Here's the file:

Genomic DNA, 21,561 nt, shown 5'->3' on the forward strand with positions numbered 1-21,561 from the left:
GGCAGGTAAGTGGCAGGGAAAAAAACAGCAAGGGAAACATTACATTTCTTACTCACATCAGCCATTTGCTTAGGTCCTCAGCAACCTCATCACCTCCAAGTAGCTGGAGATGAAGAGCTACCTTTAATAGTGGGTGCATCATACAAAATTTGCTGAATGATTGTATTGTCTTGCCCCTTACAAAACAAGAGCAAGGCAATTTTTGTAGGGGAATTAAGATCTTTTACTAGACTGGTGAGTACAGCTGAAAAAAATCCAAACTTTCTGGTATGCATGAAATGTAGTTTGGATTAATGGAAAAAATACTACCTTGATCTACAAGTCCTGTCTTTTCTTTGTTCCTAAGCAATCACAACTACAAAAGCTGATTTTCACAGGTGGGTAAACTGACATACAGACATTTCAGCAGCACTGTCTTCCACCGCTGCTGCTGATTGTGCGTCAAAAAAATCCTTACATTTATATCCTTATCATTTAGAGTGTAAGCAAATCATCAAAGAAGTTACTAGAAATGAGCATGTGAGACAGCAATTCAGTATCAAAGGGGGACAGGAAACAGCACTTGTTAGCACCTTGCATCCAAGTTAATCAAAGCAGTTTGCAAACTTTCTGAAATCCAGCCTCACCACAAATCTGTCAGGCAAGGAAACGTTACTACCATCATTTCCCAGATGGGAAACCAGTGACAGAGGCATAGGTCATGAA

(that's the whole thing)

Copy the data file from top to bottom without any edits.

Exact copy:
Genomic DNA, 21,561 nt, shown 5'->3' on the forward strand with positions numbered 1-21,561 from the left:
GGCAGGTAAGTGGCAGGGAAAAAAACAGCAAGGGAAACATTACATTTCTTACTCACATCAGCCATTTGCTTAGGTCCTCAGCAACCTCATCACCTCCAAGTAGCTGGAGATGAAGAGCTACCTTTAATAGTGGGTGCATCATACAAAATTTGCTGAATGATTGTATTGTCTTGCCCCTTACAAAACAAGAGCAAGGCAATTTTTGTAGGGGAATTAAGATCTTTTACTAGACTGGTGAGTACAGCTGAAAAAAATCCAAACTTTCTGGTATGCATGAAATGTAGTTTGGATTAATGGAAAAAATACTACCTTGATCTACAAGTCCTGTCTTTTCTTTGTTCCTAAGCAATCACAACTACAAAAGCTGATTTTCACAGGTGGGTAAACTGACATACAGACATTTCAGCAGCACTGTCTTCCACCGCTGCTGCTGATTGTGCGTCAAAAAAATCCTTACATTTATATCCTTATCATTTAGAGTGTAAGCAAATCATCAAAGAAGTTACTAGAAATGAGCATGTGAGACAGCAATTCAGTATCAAAGGGGGACAGGAAACAGCACTTGTTAGCACCTTGCATCCAAGTTAATCAAAGCAGTTTGCAAACTTTCTGAAATCCAGCCTCACCACAAATCTGTCAGGCAAGGAAACGTTACTACCATCATTTCCCAGATGGGAAACCAGTGACAGAGGCATAGGTCATGAA